CBO Reports $475 Billion Deficit for First 5 Months of Fiscal Year

The United States borrowed $475 billion in the first five months of fiscal year 2022, with a $216 billion deficit in February, according to the latest Monthly Budget Review from the Congressional Budget Office. The following is a statement from Maya MacGuineas, president of the Committee for a Responsible Federal Budget:

As we enter spring, a time of renewal, it's time to get serious about our national debt. In the first five months of this fiscal year, we borrowed an average $3 billion per day. Faced with today's challenges and record-high inflation, policymakers can't keep heading down this unsustainable path. While February’s deficits are lower than this time last year, the fall largely reflects the end of one-time COVID relief, not an improvement in our underlying fiscal outlook.

The Federal Reserve will soon decide whether to increase interest rates as one tool to curb inflation, but there are also things lawmakers can do while improving our long-term finances. They should put in place gradual changes that reduce spending, raise revenue, and put this country on track to better financial footing.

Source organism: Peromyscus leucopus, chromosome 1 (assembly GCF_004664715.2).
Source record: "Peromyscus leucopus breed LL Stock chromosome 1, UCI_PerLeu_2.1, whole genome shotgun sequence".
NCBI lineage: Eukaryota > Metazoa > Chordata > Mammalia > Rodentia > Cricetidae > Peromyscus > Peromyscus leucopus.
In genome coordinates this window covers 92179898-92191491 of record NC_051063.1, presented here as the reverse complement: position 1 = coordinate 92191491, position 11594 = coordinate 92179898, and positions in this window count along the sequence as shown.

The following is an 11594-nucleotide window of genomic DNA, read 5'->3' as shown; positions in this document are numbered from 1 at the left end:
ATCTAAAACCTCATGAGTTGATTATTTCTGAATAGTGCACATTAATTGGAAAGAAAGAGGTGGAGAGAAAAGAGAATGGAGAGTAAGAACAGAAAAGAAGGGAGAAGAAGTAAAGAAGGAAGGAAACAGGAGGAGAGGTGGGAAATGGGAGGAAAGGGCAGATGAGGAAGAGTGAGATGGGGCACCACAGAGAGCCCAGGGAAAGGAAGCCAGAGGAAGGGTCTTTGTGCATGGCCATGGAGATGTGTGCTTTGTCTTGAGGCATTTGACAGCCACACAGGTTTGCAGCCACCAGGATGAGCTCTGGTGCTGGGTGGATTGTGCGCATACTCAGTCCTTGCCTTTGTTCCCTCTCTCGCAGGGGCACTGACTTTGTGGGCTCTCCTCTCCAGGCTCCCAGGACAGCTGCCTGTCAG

Our gross national debt surpassed $30 trillion this year and the warning bells on our trust funds are ringing louder and louder as they run closer to insolvency. The emergency borrowing and spending put in place to fight COVID-19 was necessary then, but not now. As COVID-19 measures diminish and our economy continues to gain strength, it is important to take stock of our fiscal situation by prioritizing and paying for programs that make sense.


For more information, please contact Kim McIntyre, Director of Media Relations, at mcintyre@crfb.org